top of page
A Note from The President

When I was thirteen I had a dream.  In the dream I was given a challenge; if I could “find” civilization, my life –and everyone else’s life- would be longer and better.  I have been searching for “civilization” for 53 years.  I have seen glimpses of civilization throughout my life, when someone helps someone and they do not have to, when a small child speaks wisdom beyond that of the surrounding adults, when there is a disaster and people get to work and rebuild, and in June of 2015 I saw civilization in South Carolina, in Charleston and throughout America.  We have all felt the sadness and grief stemming from the hate aimed at the “Charleston Nine” and many – I hope most- have felt love for the nine, their families, and each other and wanted to demonstrate this love. Local and national media has captured the unity – the black and white hand in clasps of mutuality, the black arms and white arms wrapped around each other trying to give comfort, white people in black churches, and the expressions of joy.  The word used to describe the phenomena we are encountering is grace.  The people of Charleston, the people of South Carolina, many (if not all) of us are demonstrating grace.  An internet definition of grace is that it is a gift from God, divine assistance given to humans for their regeneration.  We do not earn it, it is a gift. To me, it looks a lot like civilization. One local media anchor interviewed a young Charlestonian who identified herself as a white ally – seemingly referring to her commitment to support her black neighbors.   She said, [Maybe now]…”we can take risk with a full heart.” And, a white man said, “We are coming together as I have never seen before.” Another local news anchor said people came out of the memorial service feeling uplifted, inspired, and empowered, and a CNN anchor spoke of grace along with its definition.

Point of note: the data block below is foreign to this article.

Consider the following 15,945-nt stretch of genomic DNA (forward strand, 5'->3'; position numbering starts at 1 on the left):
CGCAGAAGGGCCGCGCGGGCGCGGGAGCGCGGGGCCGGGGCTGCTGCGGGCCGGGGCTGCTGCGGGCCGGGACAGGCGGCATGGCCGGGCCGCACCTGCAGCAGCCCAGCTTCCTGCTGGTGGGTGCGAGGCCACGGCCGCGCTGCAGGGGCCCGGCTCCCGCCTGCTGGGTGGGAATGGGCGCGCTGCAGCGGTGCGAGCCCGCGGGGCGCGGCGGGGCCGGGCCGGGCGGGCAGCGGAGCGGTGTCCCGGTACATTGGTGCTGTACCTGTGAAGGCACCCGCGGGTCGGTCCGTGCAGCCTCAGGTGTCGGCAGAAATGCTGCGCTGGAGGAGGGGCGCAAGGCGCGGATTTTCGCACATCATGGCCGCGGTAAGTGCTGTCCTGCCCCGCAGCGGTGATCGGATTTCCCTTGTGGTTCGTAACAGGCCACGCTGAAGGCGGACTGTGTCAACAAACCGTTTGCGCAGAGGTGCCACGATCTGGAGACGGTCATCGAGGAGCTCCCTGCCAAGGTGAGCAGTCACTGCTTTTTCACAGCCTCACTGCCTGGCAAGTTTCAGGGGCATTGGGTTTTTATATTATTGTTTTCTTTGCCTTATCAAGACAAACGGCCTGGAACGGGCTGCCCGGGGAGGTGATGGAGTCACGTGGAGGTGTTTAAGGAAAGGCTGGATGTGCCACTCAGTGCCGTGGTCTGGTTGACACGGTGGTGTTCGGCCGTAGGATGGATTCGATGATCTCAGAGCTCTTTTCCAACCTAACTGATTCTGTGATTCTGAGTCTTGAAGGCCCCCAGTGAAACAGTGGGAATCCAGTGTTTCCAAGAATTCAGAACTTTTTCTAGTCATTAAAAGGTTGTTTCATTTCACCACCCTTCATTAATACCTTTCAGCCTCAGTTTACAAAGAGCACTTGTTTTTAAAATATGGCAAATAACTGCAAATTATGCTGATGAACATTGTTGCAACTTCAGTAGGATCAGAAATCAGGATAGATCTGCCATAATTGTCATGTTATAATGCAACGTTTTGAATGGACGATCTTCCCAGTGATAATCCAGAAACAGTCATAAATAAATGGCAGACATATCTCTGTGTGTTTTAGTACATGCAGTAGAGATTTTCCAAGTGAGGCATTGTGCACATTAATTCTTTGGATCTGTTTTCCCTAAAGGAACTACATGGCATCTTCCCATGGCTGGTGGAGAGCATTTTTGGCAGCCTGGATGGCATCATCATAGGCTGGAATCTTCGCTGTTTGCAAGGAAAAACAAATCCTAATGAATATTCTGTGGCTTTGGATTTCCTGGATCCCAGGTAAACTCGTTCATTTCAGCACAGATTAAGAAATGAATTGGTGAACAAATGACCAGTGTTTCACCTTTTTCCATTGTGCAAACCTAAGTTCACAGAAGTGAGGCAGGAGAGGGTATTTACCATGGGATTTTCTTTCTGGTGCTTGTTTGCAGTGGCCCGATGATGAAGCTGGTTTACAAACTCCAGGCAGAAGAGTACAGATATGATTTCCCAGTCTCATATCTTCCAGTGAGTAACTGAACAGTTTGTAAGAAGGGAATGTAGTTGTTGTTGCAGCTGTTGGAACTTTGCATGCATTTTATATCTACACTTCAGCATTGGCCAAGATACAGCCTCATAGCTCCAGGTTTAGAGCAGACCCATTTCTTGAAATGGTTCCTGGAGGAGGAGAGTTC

swirlsun with inset.png

Barbara A. Brown

One concept reinforced with the current national rhetoric on the Confederate flag flying on the grounds of the South Carolina State House is the importance of symbols to our cultural and personal psyche and the impact they have on our lives.  Our South Carolina, Southern, psyche no longer has room for this flag.  Our newly enlightened “civilization” no longer has room for an image that has taken on a connotation of hatred, bigotry, and violence.  We have drawn (seen) the “last straw that has broken the camel’s (the slaves’) back”2 as the old saying is juxtaposed along-side our current events.


My granddaughter is currently thirteen and this year I have borrowed a title of a painting she and her mother created, “Wishes, Hope, Happens.”3 It has become a personal mantra of mine and now I share it with all.  It represents an attitude and is a theme for tomorrow ringing through the nation.  My wish is that through the grace demonstrated, the outpouring of good will, and the intentions of strong hearts in Charleston, South Carolina, and America, we will find civilization.  My hope is that it will happen.  Citizens can achieve so much, if in spite of our differences, we can work together for the common good.  In humble love, charity, and grace I am.   

By:  Barbara A. Brown

  1. Grace, see:

  2. Originally an Arab phrase and used in the 19th century  by Charles Dickens, see:

  3. “Wishes, Hope, Happens”  By: Seika and Noriko Brown


Barbara Brown is a member of the National Issues Forums Institute (NIFI), and serves as a Founding Director and the Chief Executive Officer of the non-profit Citizens Center for Public Life.  Brown recently retired after serving 25 years for Clemson’s Cooperative Extension Service where she managed and researched  programs aimed at serving vulnerable audiences –such programs as Visions for Youth; Children, Youth, and Families at Risk; and Operation Military Kids.  Currently she is working to eliminate hunger and reduce extreme poverty both locally and globally simultaneously.

Barbara A. Brown
Barbara A. Brown

CCPL Founder, President, Facilitator

bottom of page